Veteran designer Richard Bartle, seminal co-creator of the first ever multi-user dungeon (MUD), says the best undergraduate degrees for game development in the UK come from Abertay, Coventry, Derby, Nottingham Trent, Portsmouth, Sheffield Hallam, Staffordshire and Teeside.
Notice anything unusual? "All of the top computer game courses are at modern universities -- former polytechnics and institutes," he says. Of 72 UK universities listed by UCAS as offering games courses in 2008, only 8 of them were universities in 1992 -- and this divide persists, Bartle asserted during a speech at the Edinburgh Interactive Festival.
"If you look at the subjects these 8 universities offer, they're not really wholeheartedly behind games," says Bartle. "They're titles like computer graphics, vision and games, computer science with games technology... lots of 'ands' and 'withs' there."
Why, then do modular universities, the sort that used to be polytechnic institutes, dominate the arena?
It has to do, says Bartle, with the things modern universities do that their predecessors wouldn't. Modern universities are willing to take risks, he says. "The early adopters bet the farm on computer games, and would have had deep problems if the areas hadn't recruited undergraduates."
Modern universities also benefit from modular course structures and fewer administrative hurdles. But it is possible to shift the paradigm, so why don't older institutions follow suit?
For one thing, they don't consider games "academically respectable," Bartle asserts. For another, computer games staff don't get included in research assessment submissions, because there are no first-class journals specific to the medium -- and, of course, major universities just don't see any money in it, he says.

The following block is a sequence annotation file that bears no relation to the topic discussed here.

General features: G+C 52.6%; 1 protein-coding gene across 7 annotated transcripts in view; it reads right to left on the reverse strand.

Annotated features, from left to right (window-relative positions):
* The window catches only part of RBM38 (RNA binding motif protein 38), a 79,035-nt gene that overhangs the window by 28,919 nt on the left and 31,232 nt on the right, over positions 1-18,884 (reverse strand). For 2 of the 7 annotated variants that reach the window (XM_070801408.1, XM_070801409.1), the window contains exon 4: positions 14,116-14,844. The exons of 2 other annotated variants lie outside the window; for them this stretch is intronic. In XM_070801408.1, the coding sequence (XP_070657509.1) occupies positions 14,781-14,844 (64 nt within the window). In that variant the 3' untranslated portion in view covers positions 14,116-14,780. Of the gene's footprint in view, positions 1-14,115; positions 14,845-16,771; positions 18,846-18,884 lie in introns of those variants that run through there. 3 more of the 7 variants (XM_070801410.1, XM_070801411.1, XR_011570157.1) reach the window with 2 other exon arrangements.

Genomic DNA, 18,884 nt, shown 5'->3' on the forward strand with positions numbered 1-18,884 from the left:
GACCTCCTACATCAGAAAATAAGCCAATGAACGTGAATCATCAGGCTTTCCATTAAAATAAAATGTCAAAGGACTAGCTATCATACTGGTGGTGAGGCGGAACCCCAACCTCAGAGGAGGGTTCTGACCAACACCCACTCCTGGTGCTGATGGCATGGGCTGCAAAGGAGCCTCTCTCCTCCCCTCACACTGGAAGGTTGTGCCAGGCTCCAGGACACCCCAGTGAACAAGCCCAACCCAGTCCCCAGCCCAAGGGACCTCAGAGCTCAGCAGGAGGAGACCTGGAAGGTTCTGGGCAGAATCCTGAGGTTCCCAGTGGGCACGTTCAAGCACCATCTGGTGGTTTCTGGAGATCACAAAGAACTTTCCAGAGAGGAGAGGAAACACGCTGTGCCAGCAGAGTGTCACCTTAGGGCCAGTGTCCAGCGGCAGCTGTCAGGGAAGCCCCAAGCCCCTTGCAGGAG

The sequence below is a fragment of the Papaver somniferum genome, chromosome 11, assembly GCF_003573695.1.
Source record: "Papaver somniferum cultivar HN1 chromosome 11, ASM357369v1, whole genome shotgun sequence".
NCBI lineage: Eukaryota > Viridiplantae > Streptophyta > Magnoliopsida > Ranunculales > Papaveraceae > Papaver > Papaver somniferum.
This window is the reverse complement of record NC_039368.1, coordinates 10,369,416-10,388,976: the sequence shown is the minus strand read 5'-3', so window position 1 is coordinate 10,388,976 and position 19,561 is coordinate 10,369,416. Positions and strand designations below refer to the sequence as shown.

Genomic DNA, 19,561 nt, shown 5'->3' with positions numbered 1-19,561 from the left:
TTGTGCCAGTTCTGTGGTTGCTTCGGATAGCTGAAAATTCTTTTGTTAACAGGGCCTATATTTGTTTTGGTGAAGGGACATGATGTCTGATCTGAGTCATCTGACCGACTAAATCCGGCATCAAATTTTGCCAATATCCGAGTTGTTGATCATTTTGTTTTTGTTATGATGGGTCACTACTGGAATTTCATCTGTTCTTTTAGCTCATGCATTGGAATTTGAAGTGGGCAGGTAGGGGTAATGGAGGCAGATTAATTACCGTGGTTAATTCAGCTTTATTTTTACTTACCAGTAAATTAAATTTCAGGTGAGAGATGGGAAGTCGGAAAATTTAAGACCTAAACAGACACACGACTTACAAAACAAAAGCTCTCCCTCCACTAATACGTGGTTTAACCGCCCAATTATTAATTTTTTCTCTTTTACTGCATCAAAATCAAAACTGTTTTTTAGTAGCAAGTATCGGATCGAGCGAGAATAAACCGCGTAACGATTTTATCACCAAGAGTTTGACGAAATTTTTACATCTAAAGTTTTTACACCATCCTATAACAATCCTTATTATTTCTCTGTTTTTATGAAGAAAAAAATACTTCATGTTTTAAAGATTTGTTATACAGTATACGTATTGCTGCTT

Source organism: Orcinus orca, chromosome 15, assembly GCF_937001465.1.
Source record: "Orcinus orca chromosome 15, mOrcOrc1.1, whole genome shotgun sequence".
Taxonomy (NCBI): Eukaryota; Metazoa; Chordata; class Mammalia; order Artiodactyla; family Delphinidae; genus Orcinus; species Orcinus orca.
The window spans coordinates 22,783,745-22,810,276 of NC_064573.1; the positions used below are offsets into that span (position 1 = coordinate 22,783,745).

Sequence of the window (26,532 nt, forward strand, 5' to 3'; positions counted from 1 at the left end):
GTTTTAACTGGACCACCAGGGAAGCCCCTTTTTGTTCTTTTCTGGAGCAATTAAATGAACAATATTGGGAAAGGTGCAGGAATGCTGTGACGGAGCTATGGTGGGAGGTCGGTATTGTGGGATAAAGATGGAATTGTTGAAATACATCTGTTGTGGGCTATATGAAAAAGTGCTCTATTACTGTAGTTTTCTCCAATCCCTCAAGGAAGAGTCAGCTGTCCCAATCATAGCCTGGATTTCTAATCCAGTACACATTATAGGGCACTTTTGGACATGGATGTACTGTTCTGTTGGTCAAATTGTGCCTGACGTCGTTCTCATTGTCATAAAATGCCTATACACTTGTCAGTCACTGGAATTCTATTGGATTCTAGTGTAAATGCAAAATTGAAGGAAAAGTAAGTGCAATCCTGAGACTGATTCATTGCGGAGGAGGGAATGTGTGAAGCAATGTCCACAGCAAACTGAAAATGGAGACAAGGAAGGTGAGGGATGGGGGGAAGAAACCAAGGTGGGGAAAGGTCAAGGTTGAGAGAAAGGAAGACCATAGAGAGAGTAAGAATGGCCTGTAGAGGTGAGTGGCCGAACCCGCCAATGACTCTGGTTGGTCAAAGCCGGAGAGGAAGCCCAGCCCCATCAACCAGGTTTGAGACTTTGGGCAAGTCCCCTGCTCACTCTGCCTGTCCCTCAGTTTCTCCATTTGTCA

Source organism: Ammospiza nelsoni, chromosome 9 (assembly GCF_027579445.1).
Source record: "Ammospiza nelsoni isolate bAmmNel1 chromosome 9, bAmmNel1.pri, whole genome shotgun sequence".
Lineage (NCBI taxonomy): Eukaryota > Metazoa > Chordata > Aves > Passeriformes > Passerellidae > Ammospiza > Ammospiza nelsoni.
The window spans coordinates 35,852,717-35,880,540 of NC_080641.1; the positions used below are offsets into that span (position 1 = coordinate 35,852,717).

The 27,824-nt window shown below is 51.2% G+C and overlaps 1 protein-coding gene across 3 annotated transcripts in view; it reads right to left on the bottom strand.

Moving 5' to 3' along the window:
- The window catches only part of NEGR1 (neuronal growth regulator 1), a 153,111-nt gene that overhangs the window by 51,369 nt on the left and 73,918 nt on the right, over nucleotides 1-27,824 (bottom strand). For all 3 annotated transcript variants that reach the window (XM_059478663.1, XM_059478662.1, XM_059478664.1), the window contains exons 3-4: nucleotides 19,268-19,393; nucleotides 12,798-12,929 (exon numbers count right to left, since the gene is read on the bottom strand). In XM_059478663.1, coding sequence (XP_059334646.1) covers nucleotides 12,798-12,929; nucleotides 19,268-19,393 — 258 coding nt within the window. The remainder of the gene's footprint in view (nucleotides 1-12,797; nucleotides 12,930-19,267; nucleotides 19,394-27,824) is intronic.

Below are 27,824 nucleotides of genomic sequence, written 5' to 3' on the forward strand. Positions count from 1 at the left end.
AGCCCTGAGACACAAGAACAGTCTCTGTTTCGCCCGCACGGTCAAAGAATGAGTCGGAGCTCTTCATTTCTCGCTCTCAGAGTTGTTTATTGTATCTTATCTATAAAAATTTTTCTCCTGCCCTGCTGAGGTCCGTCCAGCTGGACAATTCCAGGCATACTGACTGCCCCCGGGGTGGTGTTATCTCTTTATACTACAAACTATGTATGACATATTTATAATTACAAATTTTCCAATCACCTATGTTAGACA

Bartle, who is currently a Principal Fellow and Visiting Professor at the Department of Computing and Electronic Systems at Essex University, explained ruefully: "None of this would matter if it were without consequences. Unfortunately, there are consequences."
Modern universities focus on training in the way that vocational schools do, says Bartle, while older ones have a tradition of education.
"The difference is that training is the acquisition of skills and knowledge as a result of being taught, while education is the acquisition of skills and knowledge as a result of learning -- a more rounded, think-for-yourself ideal," says Bartle.
The problem is, these modern training houses are doing their jobs, producing plenty of adequately-trained would-be games professionals -- "But because the older universities aren't doing theirs, we're getting too few educated people," Bartle says.
And higher education funding in the UK never goes to computer games research, says Bartle -- they fund "games as education" research, not games research.
"We also see games as AI, economics, psychology, sociology, therapy, training...There's nothing wrong with this, but we're seeing games for everything except for games," he says.
He cites conflicting research on the reasons men and women swap gender in MMORPGs as an example of why universities should fund more games-specific research, and also calls for more quantitative study on what makes good game design.
"Where will the games industry be if the only public money available is for games-as-anything-but-games?" asks Bartle.
"None of this is at all interesting to funding bodies or research departments, but it will be 20 years from now, because today's game-playing students become tomorrow's professors. By then it will be too late."
The oft-controversial professor ended by noting: "I'm not saying we shouldn't use [games] as educational tools -- I'm saying we shouldn't only use them for that."